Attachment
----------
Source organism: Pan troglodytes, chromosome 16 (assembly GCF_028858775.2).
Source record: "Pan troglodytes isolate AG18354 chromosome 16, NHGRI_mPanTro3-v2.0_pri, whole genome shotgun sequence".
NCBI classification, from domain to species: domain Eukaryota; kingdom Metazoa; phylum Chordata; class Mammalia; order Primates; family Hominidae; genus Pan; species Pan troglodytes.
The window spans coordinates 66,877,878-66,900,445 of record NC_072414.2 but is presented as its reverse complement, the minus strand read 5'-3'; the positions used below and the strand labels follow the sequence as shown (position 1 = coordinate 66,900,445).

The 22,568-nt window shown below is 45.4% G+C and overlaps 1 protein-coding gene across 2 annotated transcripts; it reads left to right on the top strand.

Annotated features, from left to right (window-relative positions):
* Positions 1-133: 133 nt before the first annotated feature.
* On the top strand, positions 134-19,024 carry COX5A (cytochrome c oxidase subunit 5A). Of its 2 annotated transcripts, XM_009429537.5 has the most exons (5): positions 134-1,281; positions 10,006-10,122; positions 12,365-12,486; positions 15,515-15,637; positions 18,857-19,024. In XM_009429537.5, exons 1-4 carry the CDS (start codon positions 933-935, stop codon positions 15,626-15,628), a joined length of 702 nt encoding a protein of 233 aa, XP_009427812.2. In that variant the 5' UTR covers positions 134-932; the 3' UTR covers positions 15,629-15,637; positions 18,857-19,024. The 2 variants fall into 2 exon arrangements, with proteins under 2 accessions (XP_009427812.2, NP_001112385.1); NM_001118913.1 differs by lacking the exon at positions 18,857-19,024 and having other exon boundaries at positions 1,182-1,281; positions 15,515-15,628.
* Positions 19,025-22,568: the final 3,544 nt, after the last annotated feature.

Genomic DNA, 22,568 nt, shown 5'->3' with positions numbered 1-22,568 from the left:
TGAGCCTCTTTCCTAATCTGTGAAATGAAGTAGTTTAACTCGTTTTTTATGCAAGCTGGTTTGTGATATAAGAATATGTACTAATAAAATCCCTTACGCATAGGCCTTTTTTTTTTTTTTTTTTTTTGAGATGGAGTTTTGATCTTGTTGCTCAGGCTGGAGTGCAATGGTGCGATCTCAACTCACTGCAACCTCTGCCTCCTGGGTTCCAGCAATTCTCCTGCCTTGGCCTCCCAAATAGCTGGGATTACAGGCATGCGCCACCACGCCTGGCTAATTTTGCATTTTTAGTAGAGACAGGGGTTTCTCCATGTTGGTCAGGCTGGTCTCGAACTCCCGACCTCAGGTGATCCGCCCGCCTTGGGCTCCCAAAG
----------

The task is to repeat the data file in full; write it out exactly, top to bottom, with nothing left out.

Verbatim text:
Source organism: Pan troglodytes, chromosome 16 (assembly GCF_028858775.2).
Source record: "Pan troglodytes isolate AG18354 chromosome 16, NHGRI_mPanTro3-v2.0_pri, whole genome shotgun sequence".
NCBI classification, from domain to species: domain Eukaryota; kingdom Metazoa; phylum Chordata; class Mammalia; order Primates; family Hominidae; genus Pan; species Pan troglodytes.
The window spans coordinates 66,877,878-66,900,445 of record NC_072414.2 but is presented as its reverse complement, the minus strand read 5'-3'; the positions used below and the strand labels follow the sequence as shown (position 1 = coordinate 66,900,445).

The 22,568-nt window shown below is 45.4% G+C and overlaps 1 protein-coding gene across 2 annotated transcripts; it reads left to right on the top strand.

Annotated features, from left to right (window-relative positions):
* Positions 1-133: 133 nt before the first annotated feature.
* On the top strand, positions 134-19,024 carry COX5A (cytochrome c oxidase subunit 5A). Of its 2 annotated transcripts, XM_009429537.5 has the most exons (5): positions 134-1,281; positions 10,006-10,122; positions 12,365-12,486; positions 15,515-15,637; positions 18,857-19,024. In XM_009429537.5, exons 1-4 carry the CDS (start codon positions 933-935, stop codon positions 15,626-15,628), a joined length of 702 nt encoding a protein of 233 aa, XP_009427812.2. In that variant the 5' UTR covers positions 134-932; the 3' UTR covers positions 15,629-15,637; positions 18,857-19,024. The 2 variants fall into 2 exon arrangements, with proteins under 2 accessions (XP_009427812.2, NP_001112385.1); NM_001118913.1 differs by lacking the exon at positions 18,857-19,024 and having other exon boundaries at positions 1,182-1,281; positions 15,515-15,628.
* Positions 19,025-22,568: the final 3,544 nt, after the last annotated feature.

Genomic DNA, 22,568 nt, shown 5'->3' with positions numbered 1-22,568 from the left:
TGAGCCTCTTTCCTAATCTGTGAAATGAAGTAGTTTAACTCGTTTTTTATGCAAGCTGGTTTGTGATATAAGAATATGTACTAATAAAATCCCTTACGCATAGGCCTTTTTTTTTTTTTTTTTTTTTGAGATGGAGTTTTGATCTTGTTGCTCAGGCTGGAGTGCAATGGTGCGATCTCAACTCACTGCAACCTCTGCCTCCTGGGTTCCAGCAATTCTCCTGCCTTGGCCTCCCAAATAGCTGGGATTACAGGCATGCGCCACCACGCCTGGCTAATTTTGCATTTTTAGTAGAGACAGGGGTTTCTCCATGTTGGTCAGGCTGGTCTCGAACTCCCGACCTCAGGTGATCCGCCCGCCTTGGGCTCCCAAAG